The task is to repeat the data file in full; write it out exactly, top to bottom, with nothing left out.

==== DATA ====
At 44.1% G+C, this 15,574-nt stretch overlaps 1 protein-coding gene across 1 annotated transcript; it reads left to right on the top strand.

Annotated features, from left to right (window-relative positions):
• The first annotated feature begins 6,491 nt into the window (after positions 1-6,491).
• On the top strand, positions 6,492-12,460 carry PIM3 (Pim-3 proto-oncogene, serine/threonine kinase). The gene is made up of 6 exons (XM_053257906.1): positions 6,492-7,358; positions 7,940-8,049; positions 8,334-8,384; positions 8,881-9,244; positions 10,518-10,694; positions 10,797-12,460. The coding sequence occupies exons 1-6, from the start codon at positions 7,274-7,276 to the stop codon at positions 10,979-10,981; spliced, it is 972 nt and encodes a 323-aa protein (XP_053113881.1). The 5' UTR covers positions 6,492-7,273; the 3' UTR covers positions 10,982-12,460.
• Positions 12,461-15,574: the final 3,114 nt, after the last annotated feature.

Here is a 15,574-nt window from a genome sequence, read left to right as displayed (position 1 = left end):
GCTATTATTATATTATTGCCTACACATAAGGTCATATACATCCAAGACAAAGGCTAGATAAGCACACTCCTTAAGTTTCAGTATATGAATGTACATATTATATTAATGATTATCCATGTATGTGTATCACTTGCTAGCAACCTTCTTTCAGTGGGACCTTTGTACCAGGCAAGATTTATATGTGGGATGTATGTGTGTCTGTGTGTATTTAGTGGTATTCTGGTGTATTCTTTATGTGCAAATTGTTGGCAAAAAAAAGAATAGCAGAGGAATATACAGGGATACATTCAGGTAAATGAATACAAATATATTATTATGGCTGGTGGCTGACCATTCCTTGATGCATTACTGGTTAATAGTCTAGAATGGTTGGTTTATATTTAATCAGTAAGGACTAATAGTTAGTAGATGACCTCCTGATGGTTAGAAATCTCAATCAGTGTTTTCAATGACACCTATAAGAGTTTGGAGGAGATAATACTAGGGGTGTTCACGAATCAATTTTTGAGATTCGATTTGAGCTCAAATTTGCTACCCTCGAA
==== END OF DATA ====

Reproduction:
At 44.1% G+C, this 15,574-nt stretch overlaps 1 protein-coding gene across 1 annotated transcript; it reads left to right on the top strand.

Annotated features, from left to right (window-relative positions):
• The first annotated feature begins 6,491 nt into the window (after positions 1-6,491).
• On the top strand, positions 6,492-12,460 carry PIM3 (Pim-3 proto-oncogene, serine/threonine kinase). The gene is made up of 6 exons (XM_053257906.1): positions 6,492-7,358; positions 7,940-8,049; positions 8,334-8,384; positions 8,881-9,244; positions 10,518-10,694; positions 10,797-12,460. The coding sequence occupies exons 1-6, from the start codon at positions 7,274-7,276 to the stop codon at positions 10,979-10,981; spliced, it is 972 nt and encodes a 323-aa protein (XP_053113881.1). The 5' UTR covers positions 6,492-7,273; the 3' UTR covers positions 10,982-12,460.
• Positions 12,461-15,574: the final 3,114 nt, after the last annotated feature.

Here is a 15,574-nt window from a genome sequence, read left to right as displayed (position 1 = left end):
GCTATTATTATATTATTGCCTACACATAAGGTCATATACATCCAAGACAAAGGCTAGATAAGCACACTCCTTAAGTTTCAGTATATGAATGTACATATTATATTAATGATTATCCATGTATGTGTATCACTTGCTAGCAACCTTCTTTCAGTGGGACCTTTGTACCAGGCAAGATTTATATGTGGGATGTATGTGTGTCTGTGTGTATTTAGTGGTATTCTGGTGTATTCTTTATGTGCAAATTGTTGGCAAAAAAAAGAATAGCAGAGGAATATACAGGGATACATTCAGGTAAATGAATACAAATATATTATTATGGCTGGTGGCTGACCATTCCTTGATGCATTACTGGTTAATAGTCTAGAATGGTTGGTTTATATTTAATCAGTAAGGACTAATAGTTAGTAGATGACCTCCTGATGGTTAGAAATCTCAATCAGTGTTTTCAATGACACCTATAAGAGTTTGGAGGAGATAATACTAGGGGTGTTCACGAATCAATTTTTGAGATTCGATTTGAGCTCAAATTTGCTACCCTCGAA